But it can also cost money — if the tenant isn’t taking care of the property, or wants to renew for a different term than you’d like.
Take these precautions to protect your profits:
Take a Look Around
Before agreeing to renew the lease with an existing tenant, especially one who has been in the unit for awhile, take a look around and assess the condition of the rental property.
Any routine maintenance or repairs usually done between tenants should still be completed in order to avoid damage to the property.
Set the Terms
Unless you offered the tenant a self-renewing lease, this is a time that both the length of the renewal and the rent for the renewal period can be renegotiated.
When looking at the renewal term, consider the timing of the next vacancy. For example, if the tenant wants a nine-month renewal, but that puts you at Thanksgiving, it may be harder to find a new tenant.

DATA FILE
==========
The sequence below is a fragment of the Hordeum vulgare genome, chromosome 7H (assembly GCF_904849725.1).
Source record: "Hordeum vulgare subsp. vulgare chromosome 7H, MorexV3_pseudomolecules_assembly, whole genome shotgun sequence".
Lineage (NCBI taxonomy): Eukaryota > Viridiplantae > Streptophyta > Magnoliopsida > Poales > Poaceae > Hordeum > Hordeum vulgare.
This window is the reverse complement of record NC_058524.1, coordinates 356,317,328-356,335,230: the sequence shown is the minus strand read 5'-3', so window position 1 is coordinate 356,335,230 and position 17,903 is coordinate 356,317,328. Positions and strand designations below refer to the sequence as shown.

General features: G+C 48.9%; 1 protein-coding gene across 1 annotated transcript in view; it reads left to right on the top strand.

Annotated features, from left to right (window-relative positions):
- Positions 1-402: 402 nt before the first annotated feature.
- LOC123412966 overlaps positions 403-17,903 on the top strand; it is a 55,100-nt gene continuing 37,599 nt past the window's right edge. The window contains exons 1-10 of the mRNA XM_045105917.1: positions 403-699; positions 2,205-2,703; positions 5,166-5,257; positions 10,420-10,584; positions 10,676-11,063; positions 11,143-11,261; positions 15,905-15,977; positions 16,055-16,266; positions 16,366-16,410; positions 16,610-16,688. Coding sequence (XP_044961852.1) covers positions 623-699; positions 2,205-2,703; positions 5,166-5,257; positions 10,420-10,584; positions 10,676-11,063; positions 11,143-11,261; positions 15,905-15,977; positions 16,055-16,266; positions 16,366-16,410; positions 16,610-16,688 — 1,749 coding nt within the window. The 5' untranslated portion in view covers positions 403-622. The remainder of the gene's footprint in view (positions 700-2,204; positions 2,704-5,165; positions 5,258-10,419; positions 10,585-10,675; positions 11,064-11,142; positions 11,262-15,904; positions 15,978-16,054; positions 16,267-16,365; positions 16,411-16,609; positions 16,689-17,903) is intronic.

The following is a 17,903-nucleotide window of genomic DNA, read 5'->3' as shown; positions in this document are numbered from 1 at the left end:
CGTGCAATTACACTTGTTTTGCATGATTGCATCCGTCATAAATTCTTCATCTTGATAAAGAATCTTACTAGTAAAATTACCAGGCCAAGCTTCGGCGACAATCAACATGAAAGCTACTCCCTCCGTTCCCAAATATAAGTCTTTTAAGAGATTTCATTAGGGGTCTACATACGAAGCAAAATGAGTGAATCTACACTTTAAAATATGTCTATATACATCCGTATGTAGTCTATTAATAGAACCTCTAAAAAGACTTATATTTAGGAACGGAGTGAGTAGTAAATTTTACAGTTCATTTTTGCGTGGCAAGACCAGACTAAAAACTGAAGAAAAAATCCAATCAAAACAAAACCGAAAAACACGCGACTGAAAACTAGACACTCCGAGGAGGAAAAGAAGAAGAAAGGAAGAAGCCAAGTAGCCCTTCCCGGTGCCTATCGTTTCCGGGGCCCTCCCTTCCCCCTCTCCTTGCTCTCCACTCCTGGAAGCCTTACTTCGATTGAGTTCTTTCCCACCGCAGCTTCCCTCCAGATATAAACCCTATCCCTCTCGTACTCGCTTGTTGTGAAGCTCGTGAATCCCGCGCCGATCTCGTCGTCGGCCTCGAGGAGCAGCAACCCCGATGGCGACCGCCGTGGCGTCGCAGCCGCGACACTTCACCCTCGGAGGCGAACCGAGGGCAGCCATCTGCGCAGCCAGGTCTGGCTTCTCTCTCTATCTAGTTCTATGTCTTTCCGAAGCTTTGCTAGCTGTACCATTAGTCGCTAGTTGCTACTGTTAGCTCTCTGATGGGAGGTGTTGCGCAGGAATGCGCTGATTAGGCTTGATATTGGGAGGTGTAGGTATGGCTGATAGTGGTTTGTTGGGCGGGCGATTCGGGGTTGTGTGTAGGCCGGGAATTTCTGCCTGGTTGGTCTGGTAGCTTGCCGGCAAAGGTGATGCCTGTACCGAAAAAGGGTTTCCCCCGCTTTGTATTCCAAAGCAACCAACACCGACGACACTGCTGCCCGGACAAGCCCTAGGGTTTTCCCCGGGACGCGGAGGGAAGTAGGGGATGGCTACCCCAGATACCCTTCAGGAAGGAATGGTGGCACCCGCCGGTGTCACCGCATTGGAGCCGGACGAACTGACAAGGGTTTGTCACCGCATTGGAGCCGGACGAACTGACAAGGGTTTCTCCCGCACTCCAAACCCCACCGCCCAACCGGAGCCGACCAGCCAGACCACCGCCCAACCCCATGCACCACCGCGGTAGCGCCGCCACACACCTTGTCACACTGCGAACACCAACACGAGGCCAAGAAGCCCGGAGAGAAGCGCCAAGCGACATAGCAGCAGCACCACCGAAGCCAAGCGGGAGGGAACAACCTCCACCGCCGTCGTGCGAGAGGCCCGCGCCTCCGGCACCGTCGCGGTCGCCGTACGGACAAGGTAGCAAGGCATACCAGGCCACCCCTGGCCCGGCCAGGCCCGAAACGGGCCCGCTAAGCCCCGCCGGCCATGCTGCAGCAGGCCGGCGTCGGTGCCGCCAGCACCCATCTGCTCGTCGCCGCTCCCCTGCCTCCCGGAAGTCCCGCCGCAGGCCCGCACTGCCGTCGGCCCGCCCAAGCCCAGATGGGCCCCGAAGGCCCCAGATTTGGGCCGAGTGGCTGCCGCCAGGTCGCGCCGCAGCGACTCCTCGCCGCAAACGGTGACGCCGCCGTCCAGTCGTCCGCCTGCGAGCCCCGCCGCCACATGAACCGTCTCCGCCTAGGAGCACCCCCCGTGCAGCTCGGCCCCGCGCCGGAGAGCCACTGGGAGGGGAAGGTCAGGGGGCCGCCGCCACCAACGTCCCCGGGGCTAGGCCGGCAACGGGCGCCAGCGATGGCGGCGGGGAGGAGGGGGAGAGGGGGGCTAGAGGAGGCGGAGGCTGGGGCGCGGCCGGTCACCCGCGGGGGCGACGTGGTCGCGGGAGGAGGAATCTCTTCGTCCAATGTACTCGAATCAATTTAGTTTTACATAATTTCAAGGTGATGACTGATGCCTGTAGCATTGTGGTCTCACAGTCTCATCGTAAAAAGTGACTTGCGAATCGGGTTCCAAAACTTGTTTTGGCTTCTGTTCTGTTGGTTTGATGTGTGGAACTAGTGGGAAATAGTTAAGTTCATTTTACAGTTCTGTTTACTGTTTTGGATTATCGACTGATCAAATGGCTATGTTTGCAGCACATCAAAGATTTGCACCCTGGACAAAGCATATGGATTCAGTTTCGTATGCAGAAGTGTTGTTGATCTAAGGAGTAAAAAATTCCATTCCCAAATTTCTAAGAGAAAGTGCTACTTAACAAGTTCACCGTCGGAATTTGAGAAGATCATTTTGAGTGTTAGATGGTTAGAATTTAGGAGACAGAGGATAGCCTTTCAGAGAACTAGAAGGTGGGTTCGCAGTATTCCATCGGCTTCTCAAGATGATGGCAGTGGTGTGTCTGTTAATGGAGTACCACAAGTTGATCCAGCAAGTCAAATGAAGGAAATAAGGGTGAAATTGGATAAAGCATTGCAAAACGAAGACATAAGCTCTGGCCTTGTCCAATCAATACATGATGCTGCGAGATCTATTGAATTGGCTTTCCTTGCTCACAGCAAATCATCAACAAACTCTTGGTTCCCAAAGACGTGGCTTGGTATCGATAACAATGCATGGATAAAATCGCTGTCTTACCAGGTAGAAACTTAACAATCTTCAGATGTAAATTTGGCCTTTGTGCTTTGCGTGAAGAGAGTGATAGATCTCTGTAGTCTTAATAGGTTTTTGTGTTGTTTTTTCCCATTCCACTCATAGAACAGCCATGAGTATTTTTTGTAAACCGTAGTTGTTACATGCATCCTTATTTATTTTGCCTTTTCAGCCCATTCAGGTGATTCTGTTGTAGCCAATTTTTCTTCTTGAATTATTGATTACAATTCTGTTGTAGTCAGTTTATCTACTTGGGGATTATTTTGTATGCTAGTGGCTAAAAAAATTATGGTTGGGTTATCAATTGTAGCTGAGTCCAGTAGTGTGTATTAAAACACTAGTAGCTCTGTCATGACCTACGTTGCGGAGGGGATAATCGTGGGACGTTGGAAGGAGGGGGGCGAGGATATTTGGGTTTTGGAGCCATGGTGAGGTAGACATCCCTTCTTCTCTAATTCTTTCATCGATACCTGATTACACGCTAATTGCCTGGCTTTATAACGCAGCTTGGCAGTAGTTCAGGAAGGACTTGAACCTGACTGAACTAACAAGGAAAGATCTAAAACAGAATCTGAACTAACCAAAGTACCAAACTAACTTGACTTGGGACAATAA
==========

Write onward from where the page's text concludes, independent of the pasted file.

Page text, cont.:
Get it in Writing
Simply allowing a tenant to go month-to-month can weaken a landlord’s legal rights. Instead, complete the Residential Lease Extension Agreement available on our Landlord Forms Page. Be sure to get the tenant’s signature on the form, and keep it with the original lease agreement.
With AAOA, landlords have resources at their fingertips. Check out our new Landlord Forms Page.
American Apartment Owners Association offers discounts on products and services for landlords related to your rental housing investment, including rental forms, tenant debt collection, tenant background checks, insurance and financing. Find out more at www.joinaaoa.org.